Why is not so mysterious. Who’d not want to live in paradise with good weather, great food, friendly people and good prices. For those reasons and more thousands of US retirees have obtained permanent resident status in Mexico. In the Midwestern United States we’ve all heard of snow birds, but these folks live in sunny Mexico full time. According to 2018 statistics, the ten states of the Estados Unidos Mexicanos where you’ll find the highest number of gringo pensioners are: Baja California (BC), Baja California Sur (BS), Mexico City (DF), Guanajuato (GT), Jalisco (JA), Nayarit (NA), Quintana Roo (QR), Sinaloa (SI), Sonora (SO) and Yucatan (YU).
Six of the ten states with the most Permanent Residents from the United States are on the west coast of Mexico, two are in the Yucatan Peninsula to the east and two are central, Mexico City and Guanajuato.
The charts I’m consulting from the Mexican states have a division of people over 45 and people over 70, so my grouping of people over 55 or 65 cannot be precise. However, the data showed older people (over 45) are much more likely to be permanent residents than those under 25, six to ten times more likely. Let’s look at the top three states:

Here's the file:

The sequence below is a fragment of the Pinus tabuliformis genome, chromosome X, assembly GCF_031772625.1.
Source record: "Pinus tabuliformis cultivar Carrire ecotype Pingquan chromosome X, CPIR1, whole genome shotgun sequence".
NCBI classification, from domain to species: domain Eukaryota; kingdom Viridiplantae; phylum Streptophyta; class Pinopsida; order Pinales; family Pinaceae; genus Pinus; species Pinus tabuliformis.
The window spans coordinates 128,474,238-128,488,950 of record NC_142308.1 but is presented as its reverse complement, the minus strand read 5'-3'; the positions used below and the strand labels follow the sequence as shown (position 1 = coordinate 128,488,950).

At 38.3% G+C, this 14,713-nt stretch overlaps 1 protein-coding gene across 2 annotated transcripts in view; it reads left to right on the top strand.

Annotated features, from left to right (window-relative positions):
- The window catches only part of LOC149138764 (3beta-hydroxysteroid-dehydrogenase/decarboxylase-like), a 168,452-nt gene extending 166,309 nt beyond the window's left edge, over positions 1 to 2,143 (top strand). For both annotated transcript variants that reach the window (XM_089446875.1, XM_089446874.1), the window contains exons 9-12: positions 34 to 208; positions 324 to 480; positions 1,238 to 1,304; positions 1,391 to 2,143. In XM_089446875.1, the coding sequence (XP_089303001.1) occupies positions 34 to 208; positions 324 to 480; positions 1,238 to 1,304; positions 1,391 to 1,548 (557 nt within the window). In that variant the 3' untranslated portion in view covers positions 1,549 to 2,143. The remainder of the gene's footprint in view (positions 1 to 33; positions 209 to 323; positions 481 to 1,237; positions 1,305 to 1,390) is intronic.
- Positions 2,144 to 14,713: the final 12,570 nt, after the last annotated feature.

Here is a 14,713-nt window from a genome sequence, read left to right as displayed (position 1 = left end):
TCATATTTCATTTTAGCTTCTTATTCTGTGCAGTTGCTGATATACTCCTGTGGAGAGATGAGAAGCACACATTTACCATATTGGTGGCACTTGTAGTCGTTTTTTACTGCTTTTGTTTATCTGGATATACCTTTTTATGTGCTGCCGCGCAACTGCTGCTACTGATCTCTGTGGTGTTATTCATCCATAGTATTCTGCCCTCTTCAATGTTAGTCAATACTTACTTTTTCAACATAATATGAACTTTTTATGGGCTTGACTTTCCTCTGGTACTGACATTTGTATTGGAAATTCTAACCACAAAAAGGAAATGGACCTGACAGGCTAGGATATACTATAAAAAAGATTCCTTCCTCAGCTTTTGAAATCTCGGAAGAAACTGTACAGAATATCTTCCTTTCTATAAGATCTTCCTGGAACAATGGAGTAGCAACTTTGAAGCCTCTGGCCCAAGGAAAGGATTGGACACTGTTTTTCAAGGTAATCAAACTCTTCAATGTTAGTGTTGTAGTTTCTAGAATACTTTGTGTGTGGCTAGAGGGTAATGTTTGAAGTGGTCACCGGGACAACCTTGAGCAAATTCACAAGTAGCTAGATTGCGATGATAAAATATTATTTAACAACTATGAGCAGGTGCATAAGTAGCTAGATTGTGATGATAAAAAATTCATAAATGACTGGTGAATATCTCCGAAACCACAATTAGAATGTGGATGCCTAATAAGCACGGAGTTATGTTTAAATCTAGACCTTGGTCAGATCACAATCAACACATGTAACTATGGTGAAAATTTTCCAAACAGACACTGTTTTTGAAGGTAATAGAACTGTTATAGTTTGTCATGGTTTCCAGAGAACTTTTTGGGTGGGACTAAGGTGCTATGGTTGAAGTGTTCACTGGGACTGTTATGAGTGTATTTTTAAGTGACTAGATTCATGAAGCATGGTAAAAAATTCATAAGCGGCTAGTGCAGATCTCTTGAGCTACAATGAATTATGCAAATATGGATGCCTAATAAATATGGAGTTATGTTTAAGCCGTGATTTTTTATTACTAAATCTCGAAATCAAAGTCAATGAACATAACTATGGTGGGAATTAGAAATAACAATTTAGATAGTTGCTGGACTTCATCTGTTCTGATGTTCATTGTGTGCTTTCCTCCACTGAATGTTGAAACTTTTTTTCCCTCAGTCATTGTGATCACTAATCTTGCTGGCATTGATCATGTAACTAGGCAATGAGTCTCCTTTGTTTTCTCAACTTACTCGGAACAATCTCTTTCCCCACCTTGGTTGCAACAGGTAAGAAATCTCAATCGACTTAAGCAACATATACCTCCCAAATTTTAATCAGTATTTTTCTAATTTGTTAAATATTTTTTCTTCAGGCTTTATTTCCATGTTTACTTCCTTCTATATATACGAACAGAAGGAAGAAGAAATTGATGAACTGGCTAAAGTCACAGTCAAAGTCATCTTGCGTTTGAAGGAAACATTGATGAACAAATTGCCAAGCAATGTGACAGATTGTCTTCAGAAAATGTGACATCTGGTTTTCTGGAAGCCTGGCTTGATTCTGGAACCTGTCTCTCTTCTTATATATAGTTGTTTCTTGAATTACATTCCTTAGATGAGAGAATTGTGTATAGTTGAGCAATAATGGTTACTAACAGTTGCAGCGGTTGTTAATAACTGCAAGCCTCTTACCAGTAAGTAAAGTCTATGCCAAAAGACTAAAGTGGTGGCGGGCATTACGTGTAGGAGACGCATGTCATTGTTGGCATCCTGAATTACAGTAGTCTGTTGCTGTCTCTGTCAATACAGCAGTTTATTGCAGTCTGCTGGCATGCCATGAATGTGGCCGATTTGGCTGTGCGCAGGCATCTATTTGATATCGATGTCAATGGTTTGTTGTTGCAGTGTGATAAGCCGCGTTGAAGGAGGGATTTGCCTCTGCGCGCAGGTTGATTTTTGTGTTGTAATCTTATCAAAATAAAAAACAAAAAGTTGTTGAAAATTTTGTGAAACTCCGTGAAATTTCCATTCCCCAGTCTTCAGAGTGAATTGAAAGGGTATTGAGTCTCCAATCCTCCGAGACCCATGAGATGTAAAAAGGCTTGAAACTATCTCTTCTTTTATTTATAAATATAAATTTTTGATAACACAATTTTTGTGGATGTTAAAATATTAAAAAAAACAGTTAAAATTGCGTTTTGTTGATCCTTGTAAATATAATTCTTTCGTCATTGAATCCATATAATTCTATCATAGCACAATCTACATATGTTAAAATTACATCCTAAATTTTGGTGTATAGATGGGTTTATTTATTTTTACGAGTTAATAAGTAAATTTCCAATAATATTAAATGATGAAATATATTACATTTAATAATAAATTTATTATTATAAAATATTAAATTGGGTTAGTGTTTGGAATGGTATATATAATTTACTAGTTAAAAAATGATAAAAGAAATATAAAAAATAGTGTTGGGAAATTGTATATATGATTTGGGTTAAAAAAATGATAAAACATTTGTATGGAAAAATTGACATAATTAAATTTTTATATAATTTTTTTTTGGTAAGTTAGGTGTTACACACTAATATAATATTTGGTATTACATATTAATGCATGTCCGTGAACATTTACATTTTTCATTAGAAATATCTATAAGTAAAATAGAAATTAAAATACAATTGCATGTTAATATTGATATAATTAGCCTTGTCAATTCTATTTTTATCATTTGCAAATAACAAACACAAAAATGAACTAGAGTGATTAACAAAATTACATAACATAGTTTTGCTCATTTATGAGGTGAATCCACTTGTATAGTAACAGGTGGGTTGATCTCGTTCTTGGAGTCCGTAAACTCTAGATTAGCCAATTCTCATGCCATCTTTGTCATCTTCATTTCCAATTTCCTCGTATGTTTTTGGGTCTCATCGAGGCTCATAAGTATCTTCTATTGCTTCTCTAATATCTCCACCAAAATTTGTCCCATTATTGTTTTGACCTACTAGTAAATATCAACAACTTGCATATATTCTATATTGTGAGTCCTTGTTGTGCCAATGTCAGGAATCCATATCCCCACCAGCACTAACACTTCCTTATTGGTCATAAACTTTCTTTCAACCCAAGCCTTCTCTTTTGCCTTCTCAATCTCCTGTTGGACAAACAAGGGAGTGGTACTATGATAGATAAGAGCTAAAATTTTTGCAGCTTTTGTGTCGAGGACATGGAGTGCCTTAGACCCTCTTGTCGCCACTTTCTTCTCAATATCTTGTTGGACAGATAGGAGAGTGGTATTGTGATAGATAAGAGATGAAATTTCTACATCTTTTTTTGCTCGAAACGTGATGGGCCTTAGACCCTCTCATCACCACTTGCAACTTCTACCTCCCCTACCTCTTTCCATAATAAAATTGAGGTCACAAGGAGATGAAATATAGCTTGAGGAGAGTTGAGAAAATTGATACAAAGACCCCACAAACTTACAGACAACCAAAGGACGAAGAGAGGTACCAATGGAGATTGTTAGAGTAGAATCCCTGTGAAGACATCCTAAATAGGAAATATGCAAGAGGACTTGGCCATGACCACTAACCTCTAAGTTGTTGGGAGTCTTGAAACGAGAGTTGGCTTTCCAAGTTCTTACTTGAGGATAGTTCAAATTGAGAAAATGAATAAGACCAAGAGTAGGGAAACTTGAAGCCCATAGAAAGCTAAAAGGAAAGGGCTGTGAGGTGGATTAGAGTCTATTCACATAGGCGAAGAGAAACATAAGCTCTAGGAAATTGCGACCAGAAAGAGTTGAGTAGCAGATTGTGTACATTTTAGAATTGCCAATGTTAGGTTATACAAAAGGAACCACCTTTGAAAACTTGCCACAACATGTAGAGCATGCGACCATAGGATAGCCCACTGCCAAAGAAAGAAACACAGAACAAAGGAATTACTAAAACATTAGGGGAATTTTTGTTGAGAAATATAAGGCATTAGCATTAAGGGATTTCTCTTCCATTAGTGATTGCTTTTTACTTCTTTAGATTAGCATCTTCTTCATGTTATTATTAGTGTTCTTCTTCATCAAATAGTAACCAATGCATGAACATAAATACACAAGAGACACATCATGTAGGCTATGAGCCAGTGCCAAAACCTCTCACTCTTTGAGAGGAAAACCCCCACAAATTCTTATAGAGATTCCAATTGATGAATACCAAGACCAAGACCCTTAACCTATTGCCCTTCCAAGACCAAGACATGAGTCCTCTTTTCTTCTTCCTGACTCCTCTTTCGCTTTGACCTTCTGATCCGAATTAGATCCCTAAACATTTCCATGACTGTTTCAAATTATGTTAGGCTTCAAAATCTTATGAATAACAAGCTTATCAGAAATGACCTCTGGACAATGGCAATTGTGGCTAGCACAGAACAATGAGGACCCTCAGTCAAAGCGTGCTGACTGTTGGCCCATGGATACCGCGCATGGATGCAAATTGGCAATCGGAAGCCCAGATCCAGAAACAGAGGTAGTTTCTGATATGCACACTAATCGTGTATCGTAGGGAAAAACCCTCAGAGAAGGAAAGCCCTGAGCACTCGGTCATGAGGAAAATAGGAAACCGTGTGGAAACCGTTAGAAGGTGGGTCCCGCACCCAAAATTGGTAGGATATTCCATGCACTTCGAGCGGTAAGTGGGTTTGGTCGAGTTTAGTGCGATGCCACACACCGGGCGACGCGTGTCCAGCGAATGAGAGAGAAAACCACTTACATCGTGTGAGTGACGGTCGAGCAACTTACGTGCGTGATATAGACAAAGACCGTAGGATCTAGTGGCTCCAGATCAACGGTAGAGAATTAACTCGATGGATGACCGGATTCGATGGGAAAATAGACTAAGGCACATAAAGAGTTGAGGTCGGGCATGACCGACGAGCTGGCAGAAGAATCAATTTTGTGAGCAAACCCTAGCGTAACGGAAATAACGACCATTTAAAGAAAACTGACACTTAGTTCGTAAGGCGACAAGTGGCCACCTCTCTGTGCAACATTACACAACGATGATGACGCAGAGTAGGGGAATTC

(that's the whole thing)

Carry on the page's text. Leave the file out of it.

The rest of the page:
Permanent residents in Mexico from the US
Baja California Under 45: 518 Over 45: 6580
Baja California Sur Under 45: 744 Over 45: 5403
Jalisco Under 45: 838 Over 45: 6892
So, the majority live on “Queen Califa’s island” as it was called by Spanish explorers, also known as Baja, or in Jalisco of Puerto Vallarta fame. I was surprised that the number of US retiree expats who are permanent residents in the Yucatan Peninsula was only 2339 in QR and 1418 in the YU. These figures show a portion of the US population that has settled in Mexico, although it does not include official temporary residents and people who might have overstayed their visas.
Does retiring abroad interest you? Where would you spend your golden years?
Gracias for reading Fake Flamenco! Aprecio mucho your likes and comments! ¡Olé! –Rebecca
4 thoughts on “Where Do US Retirees Live in Mexico?”
Interesting data, Rebecca. I wonder if their preferred coastal retreats are already being impacted by rising sea levels? As I told my sister who is planning to retire in America’s desert region (Palm Springs), one should consider which areas–whether here in the USA or any other region worldwide–will be most impacted by rising hot temperatures and sea levels.
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Great comment, Rosaliene. Important to think about the environmental consequences and the climate change effects of a potential move.
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I’d love to go somewhere warm!